Gravity wrote:Air resistance is proportional to velocity, so the correct way to check it is not to have a "drag" race, it could very well just be that different materials have different accelerations due to gravity, but to check to see if acceleration slows down. That is, does the armadillo gain as much speed in the second half of his fall as he does in the first half? If so, then yes, there is an air resistance. If no, then there is no air resistance.

I don't think there is air resistance, I think certain materials just have different accelerations.


Hehe, that's an interesting concept of 'half'

However you are right that my test is not a particularly insightful one. As I now see it, there are two models:

1) the one you think is the case;
materials have different (constant) accelerations. They accelerate (a) forever, or more likely, (b) until they reach a preset velocity (thanks ?rjan ;) )

2) the one you said that we need to check against;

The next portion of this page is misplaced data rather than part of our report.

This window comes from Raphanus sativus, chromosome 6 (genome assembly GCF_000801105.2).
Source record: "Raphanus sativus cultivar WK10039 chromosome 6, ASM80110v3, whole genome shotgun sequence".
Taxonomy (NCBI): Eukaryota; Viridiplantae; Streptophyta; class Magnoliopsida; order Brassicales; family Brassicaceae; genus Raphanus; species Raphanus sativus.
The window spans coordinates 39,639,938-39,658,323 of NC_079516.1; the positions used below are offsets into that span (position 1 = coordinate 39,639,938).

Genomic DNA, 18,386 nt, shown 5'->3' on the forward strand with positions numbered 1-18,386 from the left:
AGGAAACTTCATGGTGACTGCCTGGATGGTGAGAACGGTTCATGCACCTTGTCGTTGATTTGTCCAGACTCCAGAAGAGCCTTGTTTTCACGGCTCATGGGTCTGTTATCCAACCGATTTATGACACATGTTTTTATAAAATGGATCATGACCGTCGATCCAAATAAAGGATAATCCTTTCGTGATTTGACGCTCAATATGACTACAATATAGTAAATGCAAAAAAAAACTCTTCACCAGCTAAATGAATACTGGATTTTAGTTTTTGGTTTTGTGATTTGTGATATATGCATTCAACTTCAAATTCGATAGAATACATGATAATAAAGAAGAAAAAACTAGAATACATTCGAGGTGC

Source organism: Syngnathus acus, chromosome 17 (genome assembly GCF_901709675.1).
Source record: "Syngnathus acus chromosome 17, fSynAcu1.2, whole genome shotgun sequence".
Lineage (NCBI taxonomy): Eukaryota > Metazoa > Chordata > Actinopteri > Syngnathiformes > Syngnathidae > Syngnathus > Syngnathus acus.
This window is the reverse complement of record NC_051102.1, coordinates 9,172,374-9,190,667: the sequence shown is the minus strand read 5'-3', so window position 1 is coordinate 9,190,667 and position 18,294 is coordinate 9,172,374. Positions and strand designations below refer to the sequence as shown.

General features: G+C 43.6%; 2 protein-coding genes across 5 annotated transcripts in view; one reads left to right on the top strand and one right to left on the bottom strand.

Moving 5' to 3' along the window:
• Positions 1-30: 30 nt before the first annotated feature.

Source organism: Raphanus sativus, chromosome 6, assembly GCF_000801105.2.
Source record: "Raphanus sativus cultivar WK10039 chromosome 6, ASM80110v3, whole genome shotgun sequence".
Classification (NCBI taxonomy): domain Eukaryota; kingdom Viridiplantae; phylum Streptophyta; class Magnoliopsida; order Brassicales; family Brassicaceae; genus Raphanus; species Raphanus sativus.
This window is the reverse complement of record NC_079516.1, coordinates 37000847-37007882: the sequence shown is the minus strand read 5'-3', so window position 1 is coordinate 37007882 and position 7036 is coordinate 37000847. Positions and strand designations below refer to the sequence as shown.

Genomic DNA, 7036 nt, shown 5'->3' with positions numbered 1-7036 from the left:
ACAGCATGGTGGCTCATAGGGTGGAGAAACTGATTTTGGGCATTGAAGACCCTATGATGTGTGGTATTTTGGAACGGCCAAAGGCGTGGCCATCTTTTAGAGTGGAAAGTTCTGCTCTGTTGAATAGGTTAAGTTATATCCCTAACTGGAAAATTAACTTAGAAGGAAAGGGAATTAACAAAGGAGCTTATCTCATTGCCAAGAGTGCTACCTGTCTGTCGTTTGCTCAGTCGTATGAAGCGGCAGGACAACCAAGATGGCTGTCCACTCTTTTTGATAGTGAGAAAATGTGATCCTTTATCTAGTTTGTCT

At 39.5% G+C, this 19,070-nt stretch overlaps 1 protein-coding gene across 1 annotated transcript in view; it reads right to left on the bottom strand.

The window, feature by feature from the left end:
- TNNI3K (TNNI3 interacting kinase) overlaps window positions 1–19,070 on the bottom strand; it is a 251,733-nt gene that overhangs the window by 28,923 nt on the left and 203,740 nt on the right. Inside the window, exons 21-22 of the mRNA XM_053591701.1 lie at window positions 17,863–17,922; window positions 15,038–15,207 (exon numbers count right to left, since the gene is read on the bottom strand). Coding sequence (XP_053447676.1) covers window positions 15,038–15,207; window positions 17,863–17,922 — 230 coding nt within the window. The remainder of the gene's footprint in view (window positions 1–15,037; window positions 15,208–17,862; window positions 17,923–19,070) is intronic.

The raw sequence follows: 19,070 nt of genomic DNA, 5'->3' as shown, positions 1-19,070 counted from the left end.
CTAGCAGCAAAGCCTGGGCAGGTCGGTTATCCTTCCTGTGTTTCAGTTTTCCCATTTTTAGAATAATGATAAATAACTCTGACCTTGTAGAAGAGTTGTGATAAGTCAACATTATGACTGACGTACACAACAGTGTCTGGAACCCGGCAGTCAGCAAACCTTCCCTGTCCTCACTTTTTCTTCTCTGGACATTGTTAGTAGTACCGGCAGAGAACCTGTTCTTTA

there is an 'air resistance' which affects different materials differently, and is a function of the speed the material is going at. As a material accelerates, the air resistance increases, so overall acceleration decreases. The material stops accelerating when the upwards force from the air resistance is equal to the acceleration due to gravity.

Having thought about it, I now believe that model 2 is more likely. Anyone want to test it?
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Postby ?rjan Flatseth » Mon Nov 13, 2006 5:52 am

Hmm.. Yes perhaps some simple substitute for air resistance dont need to be that complicated - but a "true simulation" would be like estimating lots of chaotic turbulences and interferences between stuff and stuff - stash and stuff - stuff and stash -stash vs stash - and opposite :wink: .I guess some meteorology software to a couple of millon ? would add a cool touch to the game :lol: But of course as you say - its 2D anyway :shock:
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Postby the shizzle » Mon Jan 29, 2007 10:31 am